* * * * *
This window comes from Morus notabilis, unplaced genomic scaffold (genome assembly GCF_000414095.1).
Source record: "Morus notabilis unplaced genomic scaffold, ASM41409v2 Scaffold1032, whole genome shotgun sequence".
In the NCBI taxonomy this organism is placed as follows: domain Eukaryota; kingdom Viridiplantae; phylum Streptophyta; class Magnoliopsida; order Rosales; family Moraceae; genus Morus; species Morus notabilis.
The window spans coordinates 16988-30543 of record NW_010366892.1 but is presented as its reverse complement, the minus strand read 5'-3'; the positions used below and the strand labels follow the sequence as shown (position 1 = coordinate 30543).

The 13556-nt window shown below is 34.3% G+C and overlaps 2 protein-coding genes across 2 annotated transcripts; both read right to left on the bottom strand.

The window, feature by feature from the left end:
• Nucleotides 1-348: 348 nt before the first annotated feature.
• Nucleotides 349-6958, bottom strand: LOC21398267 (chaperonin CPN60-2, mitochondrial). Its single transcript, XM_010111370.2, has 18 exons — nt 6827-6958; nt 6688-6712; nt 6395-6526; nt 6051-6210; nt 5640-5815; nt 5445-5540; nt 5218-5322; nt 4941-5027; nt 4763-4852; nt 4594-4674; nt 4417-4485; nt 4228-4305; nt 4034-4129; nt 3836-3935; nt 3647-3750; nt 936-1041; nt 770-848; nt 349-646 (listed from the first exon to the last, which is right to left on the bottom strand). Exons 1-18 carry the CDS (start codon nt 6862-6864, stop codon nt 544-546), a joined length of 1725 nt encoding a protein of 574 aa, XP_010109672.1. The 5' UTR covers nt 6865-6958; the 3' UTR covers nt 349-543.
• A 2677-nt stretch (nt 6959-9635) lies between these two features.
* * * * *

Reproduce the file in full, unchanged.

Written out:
This window comes from Morus notabilis, unplaced genomic scaffold (genome assembly GCF_000414095.1).
Source record: "Morus notabilis unplaced genomic scaffold, ASM41409v2 Scaffold1032, whole genome shotgun sequence".
In the NCBI taxonomy this organism is placed as follows: domain Eukaryota; kingdom Viridiplantae; phylum Streptophyta; class Magnoliopsida; order Rosales; family Moraceae; genus Morus; species Morus notabilis.
The window spans coordinates 16988-30543 of record NW_010366892.1 but is presented as its reverse complement, the minus strand read 5'-3'; the positions used below and the strand labels follow the sequence as shown (position 1 = coordinate 30543).

The 13556-nt window shown below is 34.3% G+C and overlaps 2 protein-coding genes across 2 annotated transcripts; both read right to left on the bottom strand.

The window, feature by feature from the left end:
• Nucleotides 1-348: 348 nt before the first annotated feature.
• Nucleotides 349-6958, bottom strand: LOC21398267 (chaperonin CPN60-2, mitochondrial). Its single transcript, XM_010111370.2, has 18 exons — nt 6827-6958; nt 6688-6712; nt 6395-6526; nt 6051-6210; nt 5640-5815; nt 5445-5540; nt 5218-5322; nt 4941-5027; nt 4763-4852; nt 4594-4674; nt 4417-4485; nt 4228-4305; nt 4034-4129; nt 3836-3935; nt 3647-3750; nt 936-1041; nt 770-848; nt 349-646 (listed from the first exon to the last, which is right to left on the bottom strand). Exons 1-18 carry the CDS (start codon nt 6862-6864, stop codon nt 544-546), a joined length of 1725 nt encoding a protein of 574 aa, XP_010109672.1. The 5' UTR covers nt 6865-6958; the 3' UTR covers nt 349-543.
• A 2677-nt stretch (nt 6959-9635) lies between these two features.